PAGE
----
Why You Should Take Your Demos Seriously

The Vital Importance of The Modern Demo – Why You Should Take Your Demos Seriously

Why You Should Take Your Demos Seriously

Paul McCartney learned production from the great George Martin. Australian rock legend Lobby Lloyd (The Coloured Balls) was taught production by Paul McCartney. My father David Virgin, producer of the early SPK records (cited influence of The Prodigy & Nine Inch Nails) and Sekret Sekret (5 number 1’s on the indie charts), was taught by Lobby Lloyd. And from 16 my dad David has taught me all he could about the art and alchemy of engineering, editing, recording, mixing and mastering. This is one of a series of articles I’ll be releasing on the subject of recording and production. I hope my experience can help those reading to make better recordings and understand a little more about the vast subject that is music and sound recording.

Now onto the subject at hand.

What is a Demo?

record a demoIn the past the “Demo” was an amateur or semi-professional recording made to represent a band or artist when attempting to secure gig bookings, management deals or record deals. Time in a professional studio with top engineers and producers was an expense so steep that in the vast majority of cases it required the backing of a label to raise the funds to put together a single, EP or Album.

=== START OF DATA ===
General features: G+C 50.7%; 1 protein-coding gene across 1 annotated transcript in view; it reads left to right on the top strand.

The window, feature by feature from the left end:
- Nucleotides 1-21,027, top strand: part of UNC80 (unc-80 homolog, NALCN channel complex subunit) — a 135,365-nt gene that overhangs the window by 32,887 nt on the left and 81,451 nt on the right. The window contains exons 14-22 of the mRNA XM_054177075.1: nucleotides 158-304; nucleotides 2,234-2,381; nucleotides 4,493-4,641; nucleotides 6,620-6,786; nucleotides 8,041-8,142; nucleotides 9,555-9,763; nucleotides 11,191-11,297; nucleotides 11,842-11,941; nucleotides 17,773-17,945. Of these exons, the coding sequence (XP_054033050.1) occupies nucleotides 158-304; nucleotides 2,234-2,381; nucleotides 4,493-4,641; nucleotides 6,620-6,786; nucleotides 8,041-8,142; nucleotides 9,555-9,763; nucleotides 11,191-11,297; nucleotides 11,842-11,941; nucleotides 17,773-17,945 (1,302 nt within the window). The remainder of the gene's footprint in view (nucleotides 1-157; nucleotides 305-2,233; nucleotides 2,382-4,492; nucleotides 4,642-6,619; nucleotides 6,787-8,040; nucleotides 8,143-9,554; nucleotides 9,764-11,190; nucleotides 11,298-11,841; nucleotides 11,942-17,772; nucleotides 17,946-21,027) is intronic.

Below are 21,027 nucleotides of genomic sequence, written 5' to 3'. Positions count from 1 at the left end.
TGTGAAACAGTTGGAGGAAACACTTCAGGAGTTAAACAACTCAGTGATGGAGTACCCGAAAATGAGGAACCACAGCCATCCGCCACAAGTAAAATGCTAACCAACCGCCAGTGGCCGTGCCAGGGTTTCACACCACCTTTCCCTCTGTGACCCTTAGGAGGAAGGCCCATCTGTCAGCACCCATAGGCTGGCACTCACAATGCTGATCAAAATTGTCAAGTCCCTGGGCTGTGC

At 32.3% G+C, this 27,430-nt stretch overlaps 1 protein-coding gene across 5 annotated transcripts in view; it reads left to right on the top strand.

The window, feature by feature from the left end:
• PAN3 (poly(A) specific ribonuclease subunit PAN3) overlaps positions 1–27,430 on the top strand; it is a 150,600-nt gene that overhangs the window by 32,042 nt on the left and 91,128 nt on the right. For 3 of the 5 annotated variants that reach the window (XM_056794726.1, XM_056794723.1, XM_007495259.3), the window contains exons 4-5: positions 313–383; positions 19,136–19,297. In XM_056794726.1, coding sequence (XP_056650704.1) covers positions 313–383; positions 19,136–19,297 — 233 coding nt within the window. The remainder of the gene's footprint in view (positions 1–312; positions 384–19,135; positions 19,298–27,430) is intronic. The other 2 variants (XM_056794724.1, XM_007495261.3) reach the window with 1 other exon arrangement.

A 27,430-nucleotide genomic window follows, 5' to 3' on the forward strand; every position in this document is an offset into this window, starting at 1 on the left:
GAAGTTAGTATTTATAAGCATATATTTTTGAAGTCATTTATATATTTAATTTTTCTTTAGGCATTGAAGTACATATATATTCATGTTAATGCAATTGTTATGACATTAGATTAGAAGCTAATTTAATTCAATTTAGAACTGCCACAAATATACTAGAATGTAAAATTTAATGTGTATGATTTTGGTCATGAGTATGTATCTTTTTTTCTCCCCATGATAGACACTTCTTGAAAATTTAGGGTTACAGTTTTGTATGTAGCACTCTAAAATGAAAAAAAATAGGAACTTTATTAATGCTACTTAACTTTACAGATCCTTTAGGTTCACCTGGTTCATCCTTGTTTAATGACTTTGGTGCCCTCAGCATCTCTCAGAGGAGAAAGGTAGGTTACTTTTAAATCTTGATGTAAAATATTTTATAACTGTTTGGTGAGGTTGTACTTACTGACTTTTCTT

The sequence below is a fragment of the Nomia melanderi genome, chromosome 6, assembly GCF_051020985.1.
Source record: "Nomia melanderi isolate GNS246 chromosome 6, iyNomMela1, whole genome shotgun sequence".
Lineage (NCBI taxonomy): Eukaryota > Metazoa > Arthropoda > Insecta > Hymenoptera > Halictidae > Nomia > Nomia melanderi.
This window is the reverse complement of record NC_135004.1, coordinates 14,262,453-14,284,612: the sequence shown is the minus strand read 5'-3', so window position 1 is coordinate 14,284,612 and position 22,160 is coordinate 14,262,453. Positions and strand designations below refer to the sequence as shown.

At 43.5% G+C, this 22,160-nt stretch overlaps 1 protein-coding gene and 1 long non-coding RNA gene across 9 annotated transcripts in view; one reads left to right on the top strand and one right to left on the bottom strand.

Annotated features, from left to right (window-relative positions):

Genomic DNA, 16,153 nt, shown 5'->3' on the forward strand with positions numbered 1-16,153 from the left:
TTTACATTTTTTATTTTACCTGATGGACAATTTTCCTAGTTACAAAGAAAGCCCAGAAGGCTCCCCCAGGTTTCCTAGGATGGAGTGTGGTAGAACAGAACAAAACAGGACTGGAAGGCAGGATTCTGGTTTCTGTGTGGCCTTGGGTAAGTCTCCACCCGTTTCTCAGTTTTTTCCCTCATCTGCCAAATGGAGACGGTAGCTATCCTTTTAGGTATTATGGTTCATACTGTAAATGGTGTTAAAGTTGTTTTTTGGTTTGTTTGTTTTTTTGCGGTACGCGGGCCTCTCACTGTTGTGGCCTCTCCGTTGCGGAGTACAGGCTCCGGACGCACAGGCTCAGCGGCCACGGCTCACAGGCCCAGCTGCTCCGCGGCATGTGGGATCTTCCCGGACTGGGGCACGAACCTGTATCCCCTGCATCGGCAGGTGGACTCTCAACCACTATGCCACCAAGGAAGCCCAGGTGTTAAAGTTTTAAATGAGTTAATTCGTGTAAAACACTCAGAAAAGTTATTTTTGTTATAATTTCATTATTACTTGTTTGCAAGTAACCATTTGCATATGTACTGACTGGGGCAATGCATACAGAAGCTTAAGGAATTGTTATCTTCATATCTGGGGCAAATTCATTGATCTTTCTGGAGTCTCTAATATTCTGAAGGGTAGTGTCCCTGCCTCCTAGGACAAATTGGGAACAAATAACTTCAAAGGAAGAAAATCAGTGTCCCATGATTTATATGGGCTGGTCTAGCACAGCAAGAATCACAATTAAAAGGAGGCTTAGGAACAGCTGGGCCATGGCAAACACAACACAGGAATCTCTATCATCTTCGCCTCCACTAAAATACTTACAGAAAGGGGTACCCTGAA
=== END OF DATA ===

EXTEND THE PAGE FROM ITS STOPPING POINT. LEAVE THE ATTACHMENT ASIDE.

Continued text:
And so the Demo became the means by which acts would get a representation of their sound at a reasonable cost by hiring a small chunk of studio time, recording as efficiently as possible and perhaps forgoing expensive mastering, or doing the engineering and/or mixing themselves.

These days, thanks to the proliferation of affordable professional studio software and hardware, demoing has become extremely cheap or even free in some cases if you’re prepared to use applications like Audacity and the wealth of free loops, samples and VST instruments and effects available. And what it used to cost to record a demo in the 1980’s and 90’s, can now get you a whole professionally produced album at one of the boutique or home studios doing business in every major city if you shop around and pay attention to a studio’s track record.